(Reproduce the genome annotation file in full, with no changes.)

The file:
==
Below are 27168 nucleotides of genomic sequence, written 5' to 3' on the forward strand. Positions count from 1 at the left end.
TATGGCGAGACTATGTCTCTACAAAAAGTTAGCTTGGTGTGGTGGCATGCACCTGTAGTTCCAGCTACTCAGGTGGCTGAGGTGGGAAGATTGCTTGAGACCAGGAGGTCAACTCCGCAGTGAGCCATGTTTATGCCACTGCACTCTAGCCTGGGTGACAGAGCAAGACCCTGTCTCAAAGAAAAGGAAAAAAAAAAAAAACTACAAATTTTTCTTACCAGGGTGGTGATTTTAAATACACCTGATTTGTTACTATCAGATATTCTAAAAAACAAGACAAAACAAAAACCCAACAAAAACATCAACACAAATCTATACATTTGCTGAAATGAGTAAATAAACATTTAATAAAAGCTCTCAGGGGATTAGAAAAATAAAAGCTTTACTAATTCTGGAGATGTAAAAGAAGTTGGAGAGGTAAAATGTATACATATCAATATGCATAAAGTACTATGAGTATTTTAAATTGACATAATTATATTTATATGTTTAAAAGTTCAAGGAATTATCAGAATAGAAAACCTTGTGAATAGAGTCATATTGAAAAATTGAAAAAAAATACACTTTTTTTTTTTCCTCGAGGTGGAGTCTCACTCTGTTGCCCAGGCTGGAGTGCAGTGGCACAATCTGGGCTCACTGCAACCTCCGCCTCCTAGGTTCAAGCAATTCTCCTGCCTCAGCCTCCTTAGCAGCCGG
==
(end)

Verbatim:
Below are 27168 nucleotides of genomic sequence, written 5' to 3' on the forward strand. Positions count from 1 at the left end.
TATGGCGAGACTATGTCTCTACAAAAAGTTAGCTTGGTGTGGTGGCATGCACCTGTAGTTCCAGCTACTCAGGTGGCTGAGGTGGGAAGATTGCTTGAGACCAGGAGGTCAACTCCGCAGTGAGCCATGTTTATGCCACTGCACTCTAGCCTGGGTGACAGAGCAAGACCCTGTCTCAAAGAAAAGGAAAAAAAAAAAAAACTACAAATTTTTCTTACCAGGGTGGTGATTTTAAATACACCTGATTTGTTACTATCAGATATTCTAAAAAACAAGACAAAACAAAAACCCAACAAAAACATCAACACAAATCTATACATTTGCTGAAATGAGTAAATAAACATTTAATAAAAGCTCTCAGGGGATTAGAAAAATAAAAGCTTTACTAATTCTGGAGATGTAAAAGAAGTTGGAGAGGTAAAATGTATACATATCAATATGCATAAAGTACTATGAGTATTTTAAATTGACATAATTATATTTATATGTTTAAAAGTTCAAGGAATTATCAGAATAGAAAACCTTGTGAATAGAGTCATATTGAAAAATTGAAAAAAAATACACTTTTTTTTTTTCCTCGAGGTGGAGTCTCACTCTGTTGCCCAGGCTGGAGTGCAGTGGCACAATCTGGGCTCACTGCAACCTCCGCCTCCTAGGTTCAAGCAATTCTCCTGCCTCAGCCTCCTTAGCAGCCGG